Checking to make sure that my deck was enjoying the patch kindly provided
by the gods of the soundboard, I went up to the front of the stage to see
Keller Williams perform, hula hoop in hand. When he started playing a
interesting version of Brick in the Wall (part 1), I was bummed that we
only had 20 minutes of tape for the opener. When that was followed with
one with a chorus of "4:20. 24/7. 365," I discovered that the lack of
tape might not be a bad thing. By this point I was receiving hula hooping
lessons. I managed to keep the thing going for 10-15 seconds on end, but
that was about it. "Don't think about it so much," my instructor advised.
Zen and the art of hula hooping.
Less than 5 minutes after Keller finished, the Incident was on stage. They first joked that they were excited to be playing the Tacoma Dome this early in their career, but it looked much bigger from the highway. Then they started to play.
I don't know quite how to describe their music. It's a weird cross between bluegrass, jazz, and 1974 Grateful Dead. About halfway through the first set, they did this seemless transition from a spacey jam into one that raged and raged hard, like the Dead going from Space into the middle of The Other One, like Phish segueing Cities into Llama. My jaw joined the hula hoop in hitting the floor then.
During the set break Keller came back on. In addition to hearing a Phish cover for the first time (Run Like an Antelope), he did an acoustic guitar version of The Eleven and a reggae High Time. I reflected on the nature of the Dead and of their songs. There's something timeless about a lot of them. I wouldn't be surprised if a lot of the rotation ended up as campfire songs; I expect Uncle John's Band and Franklin's Tower to outlive me in one form or another.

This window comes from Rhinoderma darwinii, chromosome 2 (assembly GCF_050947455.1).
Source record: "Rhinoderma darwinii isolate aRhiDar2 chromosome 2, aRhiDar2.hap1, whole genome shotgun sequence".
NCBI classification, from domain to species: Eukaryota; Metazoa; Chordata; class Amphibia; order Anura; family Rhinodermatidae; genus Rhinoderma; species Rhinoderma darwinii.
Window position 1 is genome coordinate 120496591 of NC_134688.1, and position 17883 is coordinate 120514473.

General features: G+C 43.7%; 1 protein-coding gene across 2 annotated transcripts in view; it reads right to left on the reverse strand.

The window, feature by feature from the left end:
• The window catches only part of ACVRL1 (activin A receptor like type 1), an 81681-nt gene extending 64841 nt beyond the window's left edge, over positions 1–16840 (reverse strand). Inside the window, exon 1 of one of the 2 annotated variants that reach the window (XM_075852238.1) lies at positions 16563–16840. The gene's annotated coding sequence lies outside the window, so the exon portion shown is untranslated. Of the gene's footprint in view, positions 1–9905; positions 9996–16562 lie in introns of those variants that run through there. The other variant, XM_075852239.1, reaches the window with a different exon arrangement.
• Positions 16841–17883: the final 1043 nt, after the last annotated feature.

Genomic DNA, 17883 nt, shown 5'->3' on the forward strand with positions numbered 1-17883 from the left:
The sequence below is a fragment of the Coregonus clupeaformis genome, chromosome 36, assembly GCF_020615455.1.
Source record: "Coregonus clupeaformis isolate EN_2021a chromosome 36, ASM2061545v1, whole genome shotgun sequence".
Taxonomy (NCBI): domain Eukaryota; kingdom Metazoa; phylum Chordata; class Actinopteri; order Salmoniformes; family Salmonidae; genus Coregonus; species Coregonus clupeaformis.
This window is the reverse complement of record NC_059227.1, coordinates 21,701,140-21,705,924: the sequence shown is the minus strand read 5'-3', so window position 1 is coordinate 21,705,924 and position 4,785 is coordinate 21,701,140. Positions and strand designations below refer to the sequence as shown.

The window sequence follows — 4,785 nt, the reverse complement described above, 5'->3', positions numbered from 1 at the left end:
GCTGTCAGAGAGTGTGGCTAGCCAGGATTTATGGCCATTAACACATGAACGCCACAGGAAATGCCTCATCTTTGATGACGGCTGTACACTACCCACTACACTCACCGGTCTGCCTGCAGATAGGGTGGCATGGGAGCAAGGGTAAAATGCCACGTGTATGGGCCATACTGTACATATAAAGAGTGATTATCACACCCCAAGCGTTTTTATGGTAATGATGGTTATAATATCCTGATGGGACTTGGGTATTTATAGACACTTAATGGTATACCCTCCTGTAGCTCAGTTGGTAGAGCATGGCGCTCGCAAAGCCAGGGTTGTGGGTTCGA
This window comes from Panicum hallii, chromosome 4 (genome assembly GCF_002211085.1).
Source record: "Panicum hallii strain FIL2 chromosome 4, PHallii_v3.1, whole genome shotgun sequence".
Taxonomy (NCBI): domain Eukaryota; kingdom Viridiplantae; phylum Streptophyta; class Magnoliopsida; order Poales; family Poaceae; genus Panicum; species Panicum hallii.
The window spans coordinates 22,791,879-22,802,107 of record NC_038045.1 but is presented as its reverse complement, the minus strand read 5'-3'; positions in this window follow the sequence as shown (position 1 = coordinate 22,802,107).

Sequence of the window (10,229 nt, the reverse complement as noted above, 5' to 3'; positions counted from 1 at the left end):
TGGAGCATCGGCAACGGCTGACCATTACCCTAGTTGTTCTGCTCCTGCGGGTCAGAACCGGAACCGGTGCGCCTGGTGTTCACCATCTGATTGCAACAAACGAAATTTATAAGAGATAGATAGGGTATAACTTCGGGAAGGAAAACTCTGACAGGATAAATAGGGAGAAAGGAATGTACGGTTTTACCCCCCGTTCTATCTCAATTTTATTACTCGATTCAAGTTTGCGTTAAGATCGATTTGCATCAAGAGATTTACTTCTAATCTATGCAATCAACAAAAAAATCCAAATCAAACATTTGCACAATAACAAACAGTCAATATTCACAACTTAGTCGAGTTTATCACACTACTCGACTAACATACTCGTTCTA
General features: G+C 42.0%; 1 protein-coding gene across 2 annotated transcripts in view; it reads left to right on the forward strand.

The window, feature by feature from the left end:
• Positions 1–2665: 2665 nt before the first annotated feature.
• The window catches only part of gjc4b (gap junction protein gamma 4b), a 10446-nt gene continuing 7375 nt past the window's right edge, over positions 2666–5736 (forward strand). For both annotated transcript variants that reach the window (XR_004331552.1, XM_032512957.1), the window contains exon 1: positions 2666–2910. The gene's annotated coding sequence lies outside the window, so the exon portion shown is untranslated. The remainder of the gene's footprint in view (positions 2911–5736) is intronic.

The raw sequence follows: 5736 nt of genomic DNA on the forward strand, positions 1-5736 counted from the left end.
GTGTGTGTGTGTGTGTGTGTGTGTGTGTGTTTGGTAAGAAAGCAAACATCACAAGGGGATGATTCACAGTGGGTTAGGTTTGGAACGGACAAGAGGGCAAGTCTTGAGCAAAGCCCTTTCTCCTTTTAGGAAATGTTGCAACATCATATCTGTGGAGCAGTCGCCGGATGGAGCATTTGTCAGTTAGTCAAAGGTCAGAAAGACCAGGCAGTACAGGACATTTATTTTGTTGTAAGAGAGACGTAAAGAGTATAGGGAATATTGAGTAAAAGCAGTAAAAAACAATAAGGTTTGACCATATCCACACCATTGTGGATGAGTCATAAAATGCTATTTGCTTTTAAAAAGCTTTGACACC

String Cheese came out for their second set. I finally decided to give up on the hoop for the night (but not before buying some of those way cool Pedestrian Crossing stickers where the pedestrian is using a hula hoop) and bop around for a bit. I got to do something that I haven't been able to do at a Phish show in years and years. I walked up right against the stage, and watched the players interact. Michael Kang in particular blew me away. Switching from violin to mandolin, he frequently managed to get that sound. Jerry got that sound. Trey gets that sound. The one where you hear 3 or 4 chords and you're plunged into ecstasy. I'm not enough of a musician to know where they rank in terms of technical ability, but on an emotional level, he was hitting all of the right buttons for me.
April 4th 1988 and October 29th 1989. Those are two dates that changed my world. I saw a band and decided that I had to see them more again and again. Most of my favourite memories are from events inspired by those two nights. Will March 21st 1998 be added to that list? I don't know. What I do know is how long it's been since I've seen a new band playing their own material and been stunned. When I woke up I was sore from the exertion of the night before. That can only be seen as a good sign.